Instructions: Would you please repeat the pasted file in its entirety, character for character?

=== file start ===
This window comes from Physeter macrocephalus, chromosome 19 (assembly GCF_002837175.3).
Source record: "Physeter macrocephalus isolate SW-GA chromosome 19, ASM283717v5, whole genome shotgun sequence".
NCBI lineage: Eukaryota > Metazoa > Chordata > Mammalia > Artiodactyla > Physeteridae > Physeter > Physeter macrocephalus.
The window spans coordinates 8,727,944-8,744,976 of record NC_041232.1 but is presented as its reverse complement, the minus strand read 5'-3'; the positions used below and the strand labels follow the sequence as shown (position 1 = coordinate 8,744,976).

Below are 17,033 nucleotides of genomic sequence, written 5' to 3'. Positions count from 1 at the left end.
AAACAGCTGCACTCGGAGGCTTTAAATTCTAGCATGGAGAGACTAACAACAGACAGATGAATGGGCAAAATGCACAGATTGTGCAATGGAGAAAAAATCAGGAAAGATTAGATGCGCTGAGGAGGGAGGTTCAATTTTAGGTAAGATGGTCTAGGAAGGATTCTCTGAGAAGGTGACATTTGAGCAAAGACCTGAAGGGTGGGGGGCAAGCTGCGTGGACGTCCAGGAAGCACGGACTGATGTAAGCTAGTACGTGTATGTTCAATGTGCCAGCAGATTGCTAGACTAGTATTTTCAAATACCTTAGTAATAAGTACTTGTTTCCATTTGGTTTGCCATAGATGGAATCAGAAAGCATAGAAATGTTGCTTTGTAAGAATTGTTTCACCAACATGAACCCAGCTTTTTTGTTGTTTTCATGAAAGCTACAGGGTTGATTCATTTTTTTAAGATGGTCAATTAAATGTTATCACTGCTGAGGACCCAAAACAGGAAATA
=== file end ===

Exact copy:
This window comes from Physeter macrocephalus, chromosome 19 (assembly GCF_002837175.3).
Source record: "Physeter macrocephalus isolate SW-GA chromosome 19, ASM283717v5, whole genome shotgun sequence".
NCBI lineage: Eukaryota > Metazoa > Chordata > Mammalia > Artiodactyla > Physeteridae > Physeter > Physeter macrocephalus.
The window spans coordinates 8,727,944-8,744,976 of record NC_041232.1 but is presented as its reverse complement, the minus strand read 5'-3'; the positions used below and the strand labels follow the sequence as shown (position 1 = coordinate 8,744,976).

Below are 17,033 nucleotides of genomic sequence, written 5' to 3'. Positions count from 1 at the left end.
AAACAGCTGCACTCGGAGGCTTTAAATTCTAGCATGGAGAGACTAACAACAGACAGATGAATGGGCAAAATGCACAGATTGTGCAATGGAGAAAAAATCAGGAAAGATTAGATGCGCTGAGGAGGGAGGTTCAATTTTAGGTAAGATGGTCTAGGAAGGATTCTCTGAGAAGGTGACATTTGAGCAAAGACCTGAAGGGTGGGGGGCAAGCTGCGTGGACGTCCAGGAAGCACGGACTGATGTAAGCTAGTACGTGTATGTTCAATGTGCCAGCAGATTGCTAGACTAGTATTTTCAAATACCTTAGTAATAAGTACTTGTTTCCATTTGGTTTGCCATAGATGGAATCAGAAAGCATAGAAATGTTGCTTTGTAAGAATTGTTTCACCAACATGAACCCAGCTTTTTTGTTGTTTTCATGAAAGCTACAGGGTTGATTCATTTTTTTAAGATGGTCAATTAAATGTTATCACTGCTGAGGACCCAAAACAGGAAATA